In the Crown's submission, the documents in question were found on storage devices at residences and/or business premises and Lavallee cannot be stretched so far as to make the whole world a lawyer's office just because privileged documents are stored there. According to the Crown, post-Lavallee cases dealing with non-law office searches allow the use of CFAs from the investigating organization, who work separately from investigators. The Crown argued that the CRA's CFA team had the training to do the work on a timely basis and reasonable cost, and that they have confidence-building ethical and legal obligations (they follow a code of integrity and personal conduct, and are prohibited from unauthorized access and disclosure of taxpayer information under the ITA). Essentially, the Crown argued that its proposed approach protected societal interests in "sedulously fostering and minimally impairing solicitor client privilege" while simultaneously respecting the CRA's objective of effectively investigating tax offenses.

The BCSC canvassed case law that considered whether an independent third party should review seized records containing privileged information. A third party can cause needless duplication of effort and add complexity, whereas a respondent may be best positioned to assert privilege because they understand their own communications. However, third party referees can be useful where a multitude of records concerning different clients are seized, where each client has a different privilege claim.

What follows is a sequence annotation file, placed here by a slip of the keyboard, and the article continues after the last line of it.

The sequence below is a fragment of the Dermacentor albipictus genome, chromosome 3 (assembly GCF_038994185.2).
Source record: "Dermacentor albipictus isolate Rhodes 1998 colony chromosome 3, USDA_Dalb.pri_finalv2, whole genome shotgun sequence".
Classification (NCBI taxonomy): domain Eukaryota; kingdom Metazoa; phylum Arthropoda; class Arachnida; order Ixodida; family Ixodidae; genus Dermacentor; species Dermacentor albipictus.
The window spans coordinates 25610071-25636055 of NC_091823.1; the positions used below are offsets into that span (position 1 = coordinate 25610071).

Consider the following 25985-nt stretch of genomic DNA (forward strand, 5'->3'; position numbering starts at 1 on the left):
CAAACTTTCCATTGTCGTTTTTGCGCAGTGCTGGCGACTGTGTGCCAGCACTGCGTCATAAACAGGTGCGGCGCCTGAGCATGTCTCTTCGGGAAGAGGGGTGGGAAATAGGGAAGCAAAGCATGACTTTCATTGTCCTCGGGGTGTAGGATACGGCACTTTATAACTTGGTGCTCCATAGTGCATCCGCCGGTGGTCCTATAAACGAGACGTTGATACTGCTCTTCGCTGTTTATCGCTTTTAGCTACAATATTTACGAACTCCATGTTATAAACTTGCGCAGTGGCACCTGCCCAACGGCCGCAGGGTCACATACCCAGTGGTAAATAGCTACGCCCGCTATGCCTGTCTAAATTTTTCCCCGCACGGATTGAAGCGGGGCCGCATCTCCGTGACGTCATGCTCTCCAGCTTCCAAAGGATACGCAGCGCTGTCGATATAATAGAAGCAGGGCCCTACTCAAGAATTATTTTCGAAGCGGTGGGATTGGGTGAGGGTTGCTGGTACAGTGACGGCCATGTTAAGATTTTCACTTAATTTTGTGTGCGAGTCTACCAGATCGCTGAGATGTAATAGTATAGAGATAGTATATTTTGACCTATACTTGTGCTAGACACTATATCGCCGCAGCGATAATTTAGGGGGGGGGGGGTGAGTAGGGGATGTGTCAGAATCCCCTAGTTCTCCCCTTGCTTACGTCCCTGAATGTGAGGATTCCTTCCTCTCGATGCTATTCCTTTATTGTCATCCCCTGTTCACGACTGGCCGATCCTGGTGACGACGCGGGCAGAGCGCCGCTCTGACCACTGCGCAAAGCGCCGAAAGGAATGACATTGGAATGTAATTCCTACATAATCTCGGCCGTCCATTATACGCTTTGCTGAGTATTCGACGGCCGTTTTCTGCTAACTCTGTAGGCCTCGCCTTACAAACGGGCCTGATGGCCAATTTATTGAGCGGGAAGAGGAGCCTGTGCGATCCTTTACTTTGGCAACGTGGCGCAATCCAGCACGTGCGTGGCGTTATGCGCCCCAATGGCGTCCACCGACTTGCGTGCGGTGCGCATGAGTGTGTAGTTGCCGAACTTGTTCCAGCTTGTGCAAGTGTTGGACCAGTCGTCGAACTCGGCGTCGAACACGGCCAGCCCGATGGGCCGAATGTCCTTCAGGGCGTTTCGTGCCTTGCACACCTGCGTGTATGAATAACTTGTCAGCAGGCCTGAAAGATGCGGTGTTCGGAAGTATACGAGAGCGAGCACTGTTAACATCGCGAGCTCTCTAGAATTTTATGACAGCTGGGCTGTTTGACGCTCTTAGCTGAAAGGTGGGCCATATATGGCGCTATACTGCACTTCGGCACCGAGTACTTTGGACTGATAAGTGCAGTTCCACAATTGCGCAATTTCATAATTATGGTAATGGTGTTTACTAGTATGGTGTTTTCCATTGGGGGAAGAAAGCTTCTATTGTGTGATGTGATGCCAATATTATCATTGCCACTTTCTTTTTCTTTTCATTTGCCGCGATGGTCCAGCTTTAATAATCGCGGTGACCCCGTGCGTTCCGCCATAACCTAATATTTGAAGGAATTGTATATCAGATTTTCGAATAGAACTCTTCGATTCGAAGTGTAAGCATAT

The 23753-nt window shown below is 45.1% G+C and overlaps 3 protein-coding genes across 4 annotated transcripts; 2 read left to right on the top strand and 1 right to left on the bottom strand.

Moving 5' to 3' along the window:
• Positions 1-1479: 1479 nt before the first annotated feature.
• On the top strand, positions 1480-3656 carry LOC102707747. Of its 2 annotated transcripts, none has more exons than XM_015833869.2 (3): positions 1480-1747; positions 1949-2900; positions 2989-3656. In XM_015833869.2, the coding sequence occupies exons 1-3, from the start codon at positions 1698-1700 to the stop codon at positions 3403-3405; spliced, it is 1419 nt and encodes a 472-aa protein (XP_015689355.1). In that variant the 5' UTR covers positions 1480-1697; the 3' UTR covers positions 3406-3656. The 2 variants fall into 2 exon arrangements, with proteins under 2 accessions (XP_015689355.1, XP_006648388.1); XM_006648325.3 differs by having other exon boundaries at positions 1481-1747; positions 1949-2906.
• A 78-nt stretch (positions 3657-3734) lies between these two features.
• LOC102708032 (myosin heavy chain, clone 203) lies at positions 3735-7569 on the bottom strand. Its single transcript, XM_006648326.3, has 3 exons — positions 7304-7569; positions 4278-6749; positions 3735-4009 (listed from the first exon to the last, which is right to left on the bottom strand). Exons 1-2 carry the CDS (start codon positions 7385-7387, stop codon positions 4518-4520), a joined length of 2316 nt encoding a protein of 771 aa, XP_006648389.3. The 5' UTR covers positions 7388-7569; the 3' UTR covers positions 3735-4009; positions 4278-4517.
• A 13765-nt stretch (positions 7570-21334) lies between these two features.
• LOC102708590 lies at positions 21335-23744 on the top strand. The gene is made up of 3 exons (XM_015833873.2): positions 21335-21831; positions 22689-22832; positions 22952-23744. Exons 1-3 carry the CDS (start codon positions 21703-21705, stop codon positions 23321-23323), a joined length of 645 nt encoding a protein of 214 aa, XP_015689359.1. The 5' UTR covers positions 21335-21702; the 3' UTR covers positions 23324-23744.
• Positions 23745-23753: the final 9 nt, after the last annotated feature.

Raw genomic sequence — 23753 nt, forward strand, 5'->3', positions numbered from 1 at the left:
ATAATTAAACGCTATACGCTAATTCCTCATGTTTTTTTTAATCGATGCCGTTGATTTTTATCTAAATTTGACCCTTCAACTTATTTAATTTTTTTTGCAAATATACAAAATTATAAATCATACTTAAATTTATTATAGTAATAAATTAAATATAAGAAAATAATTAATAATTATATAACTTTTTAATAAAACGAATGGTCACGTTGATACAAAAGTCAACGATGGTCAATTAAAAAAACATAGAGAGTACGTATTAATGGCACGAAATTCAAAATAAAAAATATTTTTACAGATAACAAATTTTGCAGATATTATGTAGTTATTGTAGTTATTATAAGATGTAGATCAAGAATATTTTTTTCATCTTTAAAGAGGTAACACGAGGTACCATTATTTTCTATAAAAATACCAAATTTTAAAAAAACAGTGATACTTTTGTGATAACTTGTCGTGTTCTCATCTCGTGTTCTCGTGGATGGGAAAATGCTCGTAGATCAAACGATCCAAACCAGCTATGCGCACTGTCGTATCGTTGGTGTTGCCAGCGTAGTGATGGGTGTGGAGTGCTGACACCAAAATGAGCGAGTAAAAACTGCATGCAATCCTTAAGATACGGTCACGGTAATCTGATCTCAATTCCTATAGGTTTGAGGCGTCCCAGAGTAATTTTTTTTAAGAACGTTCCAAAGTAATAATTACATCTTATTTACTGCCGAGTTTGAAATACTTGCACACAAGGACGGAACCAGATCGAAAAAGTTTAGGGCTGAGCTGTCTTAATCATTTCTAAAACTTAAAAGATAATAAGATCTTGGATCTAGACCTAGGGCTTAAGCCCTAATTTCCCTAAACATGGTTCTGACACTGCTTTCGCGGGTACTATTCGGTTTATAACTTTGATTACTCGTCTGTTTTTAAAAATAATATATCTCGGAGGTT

In Saramac,[5] the independent forensic technology unit of the Surete du Québec ("SQ") was found to be an appropriate handler of master copies of electronic documents that included privileged materials. The SQ forensic unit met constitutional requirements because: (1) it had operational independence from investigators, there was minimal risk of accidental revelation and no information regarding privileged documents would be available to the seizing authority; (2) the SQ forensic team had to take an oath of confidentiality; (3) the SQ forensic team had the technical expertise to ensure data would not be compromised; (4) the technical processes available meant that the SQ forensic team did not have to read or access the potentially privileged documents to be able to process and isolate them (third parties may be required when an authority seeks access to the content of privileged materials, or the technical people have to read the documents to do their work).